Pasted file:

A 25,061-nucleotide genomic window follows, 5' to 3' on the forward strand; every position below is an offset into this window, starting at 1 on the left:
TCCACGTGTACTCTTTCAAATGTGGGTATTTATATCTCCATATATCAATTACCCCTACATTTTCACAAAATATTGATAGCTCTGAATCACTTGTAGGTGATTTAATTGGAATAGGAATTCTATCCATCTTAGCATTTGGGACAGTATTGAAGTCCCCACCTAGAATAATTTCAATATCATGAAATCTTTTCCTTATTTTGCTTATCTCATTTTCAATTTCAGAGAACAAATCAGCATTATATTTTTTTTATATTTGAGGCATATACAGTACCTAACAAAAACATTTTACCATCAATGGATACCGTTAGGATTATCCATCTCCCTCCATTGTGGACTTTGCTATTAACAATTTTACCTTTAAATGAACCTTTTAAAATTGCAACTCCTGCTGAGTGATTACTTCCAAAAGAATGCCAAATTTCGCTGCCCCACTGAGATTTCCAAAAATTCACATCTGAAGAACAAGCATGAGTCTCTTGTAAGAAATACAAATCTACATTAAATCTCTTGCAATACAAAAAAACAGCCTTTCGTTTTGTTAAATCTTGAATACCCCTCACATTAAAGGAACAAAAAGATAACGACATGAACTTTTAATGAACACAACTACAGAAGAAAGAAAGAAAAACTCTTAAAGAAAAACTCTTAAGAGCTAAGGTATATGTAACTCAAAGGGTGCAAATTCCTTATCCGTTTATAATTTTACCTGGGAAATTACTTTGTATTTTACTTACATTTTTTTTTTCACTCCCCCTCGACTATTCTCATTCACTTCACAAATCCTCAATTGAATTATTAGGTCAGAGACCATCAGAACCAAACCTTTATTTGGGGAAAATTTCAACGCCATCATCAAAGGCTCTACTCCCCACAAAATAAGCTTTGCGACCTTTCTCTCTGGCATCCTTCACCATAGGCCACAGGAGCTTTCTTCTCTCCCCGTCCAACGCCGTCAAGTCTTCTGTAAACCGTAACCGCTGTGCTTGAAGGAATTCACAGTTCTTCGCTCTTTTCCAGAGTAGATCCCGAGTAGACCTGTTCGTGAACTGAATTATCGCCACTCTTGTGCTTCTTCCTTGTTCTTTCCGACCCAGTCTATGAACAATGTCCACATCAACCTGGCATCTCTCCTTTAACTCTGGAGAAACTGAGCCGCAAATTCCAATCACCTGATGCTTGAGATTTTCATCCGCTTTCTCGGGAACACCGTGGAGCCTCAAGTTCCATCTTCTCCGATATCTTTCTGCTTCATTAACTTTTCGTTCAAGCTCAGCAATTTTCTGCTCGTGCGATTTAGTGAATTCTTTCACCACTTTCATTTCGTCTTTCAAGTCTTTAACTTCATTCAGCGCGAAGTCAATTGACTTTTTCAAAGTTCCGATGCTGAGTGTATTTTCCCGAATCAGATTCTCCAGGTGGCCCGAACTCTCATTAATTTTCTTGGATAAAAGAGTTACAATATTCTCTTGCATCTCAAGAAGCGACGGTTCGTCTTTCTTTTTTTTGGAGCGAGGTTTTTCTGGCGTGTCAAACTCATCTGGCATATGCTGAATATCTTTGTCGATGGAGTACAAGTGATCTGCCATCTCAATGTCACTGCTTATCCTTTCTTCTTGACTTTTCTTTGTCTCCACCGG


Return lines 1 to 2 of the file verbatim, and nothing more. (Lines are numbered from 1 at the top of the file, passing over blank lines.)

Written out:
A 25,061-nucleotide genomic window follows, 5' to 3' on the forward strand; every position below is an offset into this window, starting at 1 on the left:
TCCACGTGTACTCTTTCAAATGTGGGTATTTATATCTCCATATATCAATTACCCCTACATTTTCACAAAATATTGATAGCTCTGAATCACTTGTAGGTGATTTAATTGGAATAGGAATTCTATCCATCTTAGCATTTGGGACAGTATTGAAGTCCCCACCTAGAATAATTTCAATATCATGAAATCTTTTCCTTATTTTGCTTATCTCATTTTCAATTTCAGAGAACAAATCAGCATTATATTTTTTTTATATTTGAGGCATATACAGTACCTAACAAAAACATTTTACCATCAATGGATACCGTTAGGATTATCCATCTCCCTCCATTGTGGACTTTGCTATTAACAATTTTACCTTTAAATGAACCTTTTAAAATTGCAACTCCTGCTGAGTGATTACTTCCAAAAGAATGCCAAATTTCGCTGCCCCACTGAGATTTCCAAAAATTCACATCTGAAGAACAAGCATGAGTCTCTTGTAAGAAATACAAATCTACATTAAATCTCTTGCAATACAAAAAAACAGCCTTTCGTTTTGTTAAATCTTGAATACCCCTCACATTAAAGGAACAAAAAGATAACGACATGAACTTTTAATGAACACAACTACAGAAGAAAGAAAGAAAAACTCTTAAAGAAAAACTCTTAAGAGCTAAGGTATATGTAACTCAAAGGGTGCAAATTCCTTATCCGTTTATAATTTTACCTGGGAAATTACTTTGTATTTTACTTACATTTTTTTTTTCACTCCCCCTCGACTATTCTCATTCACTTCACAAATCCTCAATTGAATTATTAGGTCAGAGACCATCAGAACCAAACCTTTATTTGGGGAAAATTTCAACGCCATCATCAAAGGCTCTACTCCCCACAAAATAAGCTTTGCGACCTTTCTCTCTGGCATCCTTCACCATAGGCCACAGGAGCTTTCTTCTCTCCCCGTCCAACGCCGTCAAGTCTTCTGTAAACCGTAACCGCTGTGCTTGAAGGAATTCACAGTTCTTCGCTCTTTTCCAGAGTAGATCCCGAGTAGACCTGTTCGTGAACTGAATTATCGCCACTCTTGTGCTTCTTCCTTGTTCTTTCCGACCCAGTCTATGAACAATGTCCACATCAACCTGGCATCTCTCCTTTAACTCTGGAGAAACTGAGCCGCAAATTCCAATCACCTGATGCTTGAGATTTTCATCCGCTTTCTCGGGAACACCGTGGAGCCTCAAGTTCCATCTTCTCCGATATCTTTCTGCTTCATTAACTTTTCGTTCAAGCTCAGCAATTTTCTGCTCGTGCGATTTAGTGAATTCTTTCACCACTTTCATTTCGTCTTTCAAGTCTTTAACTTCATTCAGCGCGAAGTCAATTGACTTTTTCAAAGTTCCGATGCTGAGTGTATTTTCCCGAATCAGATTCTCCAGGTGGCCCGAACTCTCATTAATTTTCTTGGATAAAAGAGTTACAATATTCTCTTGCATCTCAAGAAGCGACGGTTCGTCTTTCTTTTTTTTGGAGCGAGGTTTTTCTGGCGTGTCAAACTCATCTGGCATATGCTGAATATCTTTGTCGATGGAGTACAAGTGATCTGCCATCTCAATGTCACTGCTTATCCTTTCTTCTTGACTTTTCTTTGTCTCCACCGG